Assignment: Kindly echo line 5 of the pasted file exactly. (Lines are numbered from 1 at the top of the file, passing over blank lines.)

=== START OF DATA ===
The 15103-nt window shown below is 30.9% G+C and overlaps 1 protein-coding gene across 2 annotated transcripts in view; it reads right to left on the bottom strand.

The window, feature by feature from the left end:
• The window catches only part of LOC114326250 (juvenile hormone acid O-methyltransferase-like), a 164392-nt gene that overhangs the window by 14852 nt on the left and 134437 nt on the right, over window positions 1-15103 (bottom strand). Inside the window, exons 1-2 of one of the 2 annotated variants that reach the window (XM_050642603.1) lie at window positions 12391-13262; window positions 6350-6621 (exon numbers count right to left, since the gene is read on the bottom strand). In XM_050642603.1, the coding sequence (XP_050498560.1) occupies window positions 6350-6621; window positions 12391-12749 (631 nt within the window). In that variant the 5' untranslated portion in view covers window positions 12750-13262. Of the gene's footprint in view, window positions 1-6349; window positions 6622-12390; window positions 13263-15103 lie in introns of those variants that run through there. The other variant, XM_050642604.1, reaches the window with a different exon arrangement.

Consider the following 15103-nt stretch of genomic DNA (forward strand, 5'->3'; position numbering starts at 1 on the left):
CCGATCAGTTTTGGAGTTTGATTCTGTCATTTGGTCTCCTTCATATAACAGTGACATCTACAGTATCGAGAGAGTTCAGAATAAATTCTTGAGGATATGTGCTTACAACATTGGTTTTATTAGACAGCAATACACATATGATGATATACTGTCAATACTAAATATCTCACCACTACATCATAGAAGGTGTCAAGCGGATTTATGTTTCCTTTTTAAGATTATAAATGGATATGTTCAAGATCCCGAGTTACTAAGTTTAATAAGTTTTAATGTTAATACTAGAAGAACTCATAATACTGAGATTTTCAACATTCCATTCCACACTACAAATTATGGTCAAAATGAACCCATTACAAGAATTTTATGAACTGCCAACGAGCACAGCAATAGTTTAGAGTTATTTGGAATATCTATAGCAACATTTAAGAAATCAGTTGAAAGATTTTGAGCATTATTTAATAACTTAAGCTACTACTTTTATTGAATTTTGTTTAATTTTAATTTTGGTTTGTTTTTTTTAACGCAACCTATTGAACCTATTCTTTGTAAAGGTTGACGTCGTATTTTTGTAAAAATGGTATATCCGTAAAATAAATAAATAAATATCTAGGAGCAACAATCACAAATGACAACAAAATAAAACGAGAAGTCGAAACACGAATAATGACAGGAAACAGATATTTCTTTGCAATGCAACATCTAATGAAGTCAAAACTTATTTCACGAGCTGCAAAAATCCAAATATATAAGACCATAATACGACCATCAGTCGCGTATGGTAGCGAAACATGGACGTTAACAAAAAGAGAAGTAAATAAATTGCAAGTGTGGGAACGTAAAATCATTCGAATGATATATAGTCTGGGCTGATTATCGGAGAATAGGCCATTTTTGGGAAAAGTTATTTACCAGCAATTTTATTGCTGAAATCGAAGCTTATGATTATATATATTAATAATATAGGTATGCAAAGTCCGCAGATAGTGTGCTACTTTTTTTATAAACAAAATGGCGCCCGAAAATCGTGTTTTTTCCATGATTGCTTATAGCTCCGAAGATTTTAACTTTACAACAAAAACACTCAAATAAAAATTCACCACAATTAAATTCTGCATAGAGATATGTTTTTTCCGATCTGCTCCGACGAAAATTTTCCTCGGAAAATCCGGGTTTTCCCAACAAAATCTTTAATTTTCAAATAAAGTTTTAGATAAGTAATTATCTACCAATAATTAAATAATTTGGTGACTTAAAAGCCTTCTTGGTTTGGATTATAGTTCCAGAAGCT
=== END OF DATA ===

CCGATCAGTTTTGGAGTTTGATTCTGTCATTTGGTCTCCTTCATATAACAGTGACATCTACAGTATCGAGAGAGTTCAGAATAAATTCTTGAGGATATGTGCTTACAACATTGGTTTTATTAGACAGCAATACACATATGATGATATACTGTCAATACTAAATATCTCACCACTACATCATAGAAGGTGTCAAGCGGATTTATGTTTCCTTTTTAAGATTATAAATGGATATGTTCAAGATCCCGAGTTACTAAGTTTAATAAGTTTTAATGTTAATACTAGAAGAACTCATAATACTGAGATTTTCAACATTCCATTCCACACTACAAATTATGGTCAAAATGAACCCATTACAAGAATTTTATGAACTGCCAACGAGCACAGCAATAGTTTAGAGTTATTTGGAATATCTATAGCAACATTTAAGAAATCAGTTGAAAGATTTTGAGCATTATTTAATAACTTAAGCTACTACTTTTATTGAATTTTGTTTAATTTTAATTTTGGTTTGTTTTTTTTAACGCAACCTATTGAACCTATTCTTTGTAAAGGTTGACGTCGTATTTTTGTAAAAATGGTATATCCGTAAAATAAATAAATAAATATCTAGGAGCAACAATCACAAATGACAACAAAATAAAACGAGAAGTCGAAACACGAATAATGACAGGAAACAGATATTTCTTTGCAATGCAACATCTAATGAAGTCAAAACTTATTTCACGAGCTGCAAAAATCCAAATATATAAGACCATAATACGACCATCAGTCGCGTATGGTAGCGAAACATGGACGTTAACAAAAAGAGAAGTAAATAAATTGCAAGTGTGGGAACGTAAAATCATTCGAATGATATATAGTCTGGGCTGATTATCGGAGAATAGGCCATTTTTGGGAAAAGTTATTTACCAGCAATTTTATTGCTGAAATCGAAGCTTATGATTATATATATTAATAATATAGGTATGCAAAGTCCGCAGATAGTGTGCTACTTTTTTTATAAACAAAATGGCGCCCGAAAATCGTGTTTTTTCCATGATTGCTTATAGCTCCGAAGATTTTAACTTTACAACAAAAACACTCAAATAAAAATTCACCACAATTAAATTCTGCATAGAGATATGTTTTTTCCGATCTGCTCCGACGAAAATTTTCCTCGGAAAATCCGGGTTTTCCCAACAAAATCTTTAATTTTCAAATAAAGTTTTAGATAAGTAATTATCTACCAATAATTAAATAATTTGGTGACTTAAAAGCCTTCTTGGTTTGGATTATAGTTCCAGAAGCT